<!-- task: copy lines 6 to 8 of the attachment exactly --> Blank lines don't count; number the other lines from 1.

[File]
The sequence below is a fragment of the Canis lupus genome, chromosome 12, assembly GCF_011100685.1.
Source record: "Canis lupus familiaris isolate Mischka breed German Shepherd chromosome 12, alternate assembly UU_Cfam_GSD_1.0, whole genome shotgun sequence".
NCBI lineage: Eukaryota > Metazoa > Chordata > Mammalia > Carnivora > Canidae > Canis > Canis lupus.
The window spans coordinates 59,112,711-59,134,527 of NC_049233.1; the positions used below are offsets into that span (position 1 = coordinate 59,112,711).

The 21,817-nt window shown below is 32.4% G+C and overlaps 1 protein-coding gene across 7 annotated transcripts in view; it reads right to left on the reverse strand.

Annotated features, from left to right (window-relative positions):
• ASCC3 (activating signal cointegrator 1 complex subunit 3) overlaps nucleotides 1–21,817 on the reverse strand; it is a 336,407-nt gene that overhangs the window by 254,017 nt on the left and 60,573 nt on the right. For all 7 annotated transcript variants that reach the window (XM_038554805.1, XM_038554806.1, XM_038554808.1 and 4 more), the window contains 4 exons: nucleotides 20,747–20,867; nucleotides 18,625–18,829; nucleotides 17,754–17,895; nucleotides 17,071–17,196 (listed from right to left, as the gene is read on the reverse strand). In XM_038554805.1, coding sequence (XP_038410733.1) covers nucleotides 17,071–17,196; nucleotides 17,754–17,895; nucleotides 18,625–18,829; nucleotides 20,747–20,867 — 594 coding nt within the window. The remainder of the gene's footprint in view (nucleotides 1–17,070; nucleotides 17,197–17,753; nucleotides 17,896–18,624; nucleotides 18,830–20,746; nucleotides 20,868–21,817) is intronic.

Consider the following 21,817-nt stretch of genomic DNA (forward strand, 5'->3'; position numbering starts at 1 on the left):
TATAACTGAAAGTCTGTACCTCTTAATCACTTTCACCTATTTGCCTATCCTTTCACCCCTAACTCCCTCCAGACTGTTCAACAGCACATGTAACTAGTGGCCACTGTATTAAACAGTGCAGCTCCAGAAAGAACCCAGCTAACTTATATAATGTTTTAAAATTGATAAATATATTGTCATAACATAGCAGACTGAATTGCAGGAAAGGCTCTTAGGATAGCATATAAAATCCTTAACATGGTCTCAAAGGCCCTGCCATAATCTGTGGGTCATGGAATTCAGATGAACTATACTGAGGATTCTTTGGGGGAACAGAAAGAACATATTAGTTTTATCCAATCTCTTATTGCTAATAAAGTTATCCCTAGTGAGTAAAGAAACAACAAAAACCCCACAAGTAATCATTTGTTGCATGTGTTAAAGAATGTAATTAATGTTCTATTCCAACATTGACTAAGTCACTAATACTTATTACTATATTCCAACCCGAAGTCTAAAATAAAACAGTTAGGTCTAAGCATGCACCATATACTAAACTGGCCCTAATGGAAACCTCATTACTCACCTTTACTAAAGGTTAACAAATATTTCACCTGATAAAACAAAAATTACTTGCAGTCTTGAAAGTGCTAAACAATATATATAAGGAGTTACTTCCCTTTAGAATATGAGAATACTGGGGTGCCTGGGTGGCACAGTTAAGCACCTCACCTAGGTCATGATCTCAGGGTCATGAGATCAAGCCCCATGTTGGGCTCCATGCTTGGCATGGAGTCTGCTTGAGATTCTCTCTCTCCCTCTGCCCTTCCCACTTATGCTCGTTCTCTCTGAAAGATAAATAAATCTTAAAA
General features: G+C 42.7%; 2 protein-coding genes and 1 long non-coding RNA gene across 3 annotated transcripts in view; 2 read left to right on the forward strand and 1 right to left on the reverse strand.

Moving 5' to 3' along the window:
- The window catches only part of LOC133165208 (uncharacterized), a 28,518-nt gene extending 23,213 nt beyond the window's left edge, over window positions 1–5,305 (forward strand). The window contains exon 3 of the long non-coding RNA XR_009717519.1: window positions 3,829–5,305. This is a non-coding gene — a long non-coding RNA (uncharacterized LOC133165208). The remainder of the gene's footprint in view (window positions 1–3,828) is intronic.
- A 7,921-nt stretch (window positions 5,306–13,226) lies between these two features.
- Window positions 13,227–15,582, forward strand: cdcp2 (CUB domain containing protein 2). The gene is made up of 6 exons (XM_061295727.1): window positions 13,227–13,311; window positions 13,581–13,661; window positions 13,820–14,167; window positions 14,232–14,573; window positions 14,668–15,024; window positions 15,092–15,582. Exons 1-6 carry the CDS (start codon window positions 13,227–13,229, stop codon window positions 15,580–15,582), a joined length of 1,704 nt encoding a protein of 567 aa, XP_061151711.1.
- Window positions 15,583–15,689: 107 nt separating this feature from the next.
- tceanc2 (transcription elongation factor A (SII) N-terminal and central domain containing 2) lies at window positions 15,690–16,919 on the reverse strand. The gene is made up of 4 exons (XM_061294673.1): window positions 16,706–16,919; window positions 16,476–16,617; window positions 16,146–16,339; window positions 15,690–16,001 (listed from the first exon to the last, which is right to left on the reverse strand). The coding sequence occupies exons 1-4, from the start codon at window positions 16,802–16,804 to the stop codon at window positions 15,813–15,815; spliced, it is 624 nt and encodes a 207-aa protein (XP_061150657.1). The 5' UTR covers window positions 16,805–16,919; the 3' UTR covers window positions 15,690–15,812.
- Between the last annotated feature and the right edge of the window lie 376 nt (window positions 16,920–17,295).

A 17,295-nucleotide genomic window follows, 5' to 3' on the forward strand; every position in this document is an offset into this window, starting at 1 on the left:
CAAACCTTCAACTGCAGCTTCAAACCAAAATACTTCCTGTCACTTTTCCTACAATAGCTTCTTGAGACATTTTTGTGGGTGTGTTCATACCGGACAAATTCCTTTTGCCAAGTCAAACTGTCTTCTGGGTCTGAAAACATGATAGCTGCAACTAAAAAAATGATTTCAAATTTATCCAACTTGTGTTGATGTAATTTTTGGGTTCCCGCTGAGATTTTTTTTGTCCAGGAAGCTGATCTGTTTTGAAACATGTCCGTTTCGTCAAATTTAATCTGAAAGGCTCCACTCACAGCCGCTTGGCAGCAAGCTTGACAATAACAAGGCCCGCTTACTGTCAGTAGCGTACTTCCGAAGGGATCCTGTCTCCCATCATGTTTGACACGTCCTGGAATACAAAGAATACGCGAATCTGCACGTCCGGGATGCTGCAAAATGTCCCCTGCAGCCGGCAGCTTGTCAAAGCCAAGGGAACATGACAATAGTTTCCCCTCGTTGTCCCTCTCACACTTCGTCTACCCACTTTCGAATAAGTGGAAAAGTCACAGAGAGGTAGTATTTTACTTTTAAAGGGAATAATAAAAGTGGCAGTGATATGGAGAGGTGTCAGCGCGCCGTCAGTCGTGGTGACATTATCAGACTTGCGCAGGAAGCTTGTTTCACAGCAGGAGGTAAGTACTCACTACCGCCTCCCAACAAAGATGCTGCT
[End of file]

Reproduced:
Annotated features, from left to right (window-relative positions):
• ASCC3 (activating signal cointegrator 1 complex subunit 3) overlaps nucleotides 1–21,817 on the reverse strand; it is a 336,407-nt gene that overhangs the window by 254,017 nt on the left and 60,573 nt on the right. For all 7 annotated transcript variants that reach the window (XM_038554805.1, XM_038554806.1, XM_038554808.1 and 4 more), the window contains 4 exons: nucleotides 20,747–20,867; nucleotides 18,625–18,829; nucleotides 17,754–17,895; nucleotides 17,071–17,196 (listed from right to left, as the gene is read on the reverse strand). In XM_038554805.1, coding sequence (XP_038410733.1) covers nucleotides 17,071–17,196; nucleotides 17,754–17,895; nucleotides 18,625–18,829; nucleotides 20,747–20,867 — 594 coding nt within the window. The remainder of the gene's footprint in view (nucleotides 1–17,070; nucleotides 17,197–17,753; nucleotides 17,896–18,624; nucleotides 18,830–20,746; nucleotides 20,868–21,817) is intronic.

Consider the following 21,817-nt stretch of genomic DNA (forward strand, 5'->3'; position numbering starts at 1 on the left):